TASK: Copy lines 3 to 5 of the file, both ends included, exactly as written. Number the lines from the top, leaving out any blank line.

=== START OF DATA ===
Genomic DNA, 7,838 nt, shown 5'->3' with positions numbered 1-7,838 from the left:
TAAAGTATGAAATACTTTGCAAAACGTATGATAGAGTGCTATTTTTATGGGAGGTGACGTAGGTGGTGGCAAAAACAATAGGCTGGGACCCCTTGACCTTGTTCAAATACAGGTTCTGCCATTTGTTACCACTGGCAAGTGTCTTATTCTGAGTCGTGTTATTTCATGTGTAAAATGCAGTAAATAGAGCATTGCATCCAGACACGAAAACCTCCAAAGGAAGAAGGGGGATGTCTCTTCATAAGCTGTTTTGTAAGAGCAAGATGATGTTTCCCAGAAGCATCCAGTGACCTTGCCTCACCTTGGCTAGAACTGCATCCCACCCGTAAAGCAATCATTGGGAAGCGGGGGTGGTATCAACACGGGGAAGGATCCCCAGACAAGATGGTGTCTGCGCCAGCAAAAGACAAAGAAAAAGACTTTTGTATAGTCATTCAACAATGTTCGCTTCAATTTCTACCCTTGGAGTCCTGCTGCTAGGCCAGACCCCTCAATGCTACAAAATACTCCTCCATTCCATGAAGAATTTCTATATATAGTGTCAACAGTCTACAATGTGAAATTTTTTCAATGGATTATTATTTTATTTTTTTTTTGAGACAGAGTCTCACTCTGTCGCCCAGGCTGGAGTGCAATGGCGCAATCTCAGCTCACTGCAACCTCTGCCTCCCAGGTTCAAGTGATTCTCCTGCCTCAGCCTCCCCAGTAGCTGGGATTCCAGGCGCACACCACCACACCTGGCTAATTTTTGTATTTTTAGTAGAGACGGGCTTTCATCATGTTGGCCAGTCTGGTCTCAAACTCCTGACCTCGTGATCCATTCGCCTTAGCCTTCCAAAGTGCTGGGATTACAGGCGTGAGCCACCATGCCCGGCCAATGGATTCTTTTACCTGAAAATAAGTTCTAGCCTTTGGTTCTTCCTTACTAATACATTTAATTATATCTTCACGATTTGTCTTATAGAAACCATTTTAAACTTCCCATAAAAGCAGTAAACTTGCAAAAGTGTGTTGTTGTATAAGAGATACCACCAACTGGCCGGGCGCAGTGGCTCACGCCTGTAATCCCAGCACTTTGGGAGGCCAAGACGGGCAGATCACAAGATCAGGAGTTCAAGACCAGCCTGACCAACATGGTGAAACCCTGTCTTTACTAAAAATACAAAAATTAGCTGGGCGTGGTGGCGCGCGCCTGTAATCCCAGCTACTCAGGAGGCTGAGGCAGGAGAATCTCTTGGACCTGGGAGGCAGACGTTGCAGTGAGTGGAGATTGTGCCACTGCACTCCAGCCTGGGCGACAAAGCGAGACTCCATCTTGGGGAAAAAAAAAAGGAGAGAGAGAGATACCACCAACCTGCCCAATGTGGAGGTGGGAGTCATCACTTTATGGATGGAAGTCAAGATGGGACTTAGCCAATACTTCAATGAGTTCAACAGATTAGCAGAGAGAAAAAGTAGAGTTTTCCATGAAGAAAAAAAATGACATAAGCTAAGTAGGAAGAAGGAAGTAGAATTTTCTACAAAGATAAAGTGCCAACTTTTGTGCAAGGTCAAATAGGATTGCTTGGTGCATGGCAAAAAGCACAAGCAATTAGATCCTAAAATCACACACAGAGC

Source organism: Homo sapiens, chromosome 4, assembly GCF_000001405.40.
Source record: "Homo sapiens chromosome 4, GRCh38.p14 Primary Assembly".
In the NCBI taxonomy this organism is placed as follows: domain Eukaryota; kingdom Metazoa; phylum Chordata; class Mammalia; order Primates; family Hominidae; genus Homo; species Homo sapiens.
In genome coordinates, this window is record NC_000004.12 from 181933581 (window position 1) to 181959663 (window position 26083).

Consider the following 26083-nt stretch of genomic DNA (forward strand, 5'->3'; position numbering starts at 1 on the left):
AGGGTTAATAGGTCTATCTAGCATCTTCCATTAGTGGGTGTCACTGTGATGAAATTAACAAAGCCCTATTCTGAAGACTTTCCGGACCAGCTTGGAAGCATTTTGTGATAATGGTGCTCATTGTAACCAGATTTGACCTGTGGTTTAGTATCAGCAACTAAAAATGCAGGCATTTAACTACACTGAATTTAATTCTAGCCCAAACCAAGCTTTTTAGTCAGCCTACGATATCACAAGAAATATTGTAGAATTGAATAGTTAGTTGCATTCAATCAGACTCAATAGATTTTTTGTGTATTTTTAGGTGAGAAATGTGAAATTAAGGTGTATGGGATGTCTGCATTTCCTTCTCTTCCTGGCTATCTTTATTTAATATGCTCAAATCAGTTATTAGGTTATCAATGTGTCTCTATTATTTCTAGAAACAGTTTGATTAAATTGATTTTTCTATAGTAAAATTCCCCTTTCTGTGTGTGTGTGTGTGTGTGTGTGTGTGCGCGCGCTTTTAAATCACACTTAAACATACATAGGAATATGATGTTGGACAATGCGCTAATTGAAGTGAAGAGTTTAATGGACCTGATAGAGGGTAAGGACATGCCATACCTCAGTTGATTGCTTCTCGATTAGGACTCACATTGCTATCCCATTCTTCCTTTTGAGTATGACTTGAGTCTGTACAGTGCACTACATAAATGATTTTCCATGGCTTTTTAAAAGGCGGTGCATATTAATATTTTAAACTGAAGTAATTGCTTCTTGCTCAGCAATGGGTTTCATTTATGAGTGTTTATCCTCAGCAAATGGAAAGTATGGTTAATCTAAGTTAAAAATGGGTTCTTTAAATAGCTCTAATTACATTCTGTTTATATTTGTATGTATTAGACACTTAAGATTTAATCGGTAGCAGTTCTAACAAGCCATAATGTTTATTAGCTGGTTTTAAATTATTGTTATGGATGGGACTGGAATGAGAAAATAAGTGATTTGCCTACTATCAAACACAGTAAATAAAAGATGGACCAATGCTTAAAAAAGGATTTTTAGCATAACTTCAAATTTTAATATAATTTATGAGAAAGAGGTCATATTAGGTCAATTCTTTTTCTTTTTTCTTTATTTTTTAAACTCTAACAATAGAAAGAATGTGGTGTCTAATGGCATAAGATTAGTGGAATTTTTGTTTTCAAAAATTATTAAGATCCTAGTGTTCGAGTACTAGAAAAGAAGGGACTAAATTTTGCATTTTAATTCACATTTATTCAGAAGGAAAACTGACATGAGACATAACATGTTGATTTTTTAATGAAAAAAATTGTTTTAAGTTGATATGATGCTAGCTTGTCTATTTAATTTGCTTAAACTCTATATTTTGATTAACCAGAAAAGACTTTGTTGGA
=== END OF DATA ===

Source organism: Homo sapiens, chromosome 4, assembly GCF_000001405.40.
Source record: "Homo sapiens chromosome 4, GRCh38.p14 Primary Assembly".
In the NCBI taxonomy this organism is placed as follows: domain Eukaryota; kingdom Metazoa; phylum Chordata; class Mammalia; order Primates; family Hominidae; genus Homo; species Homo sapiens.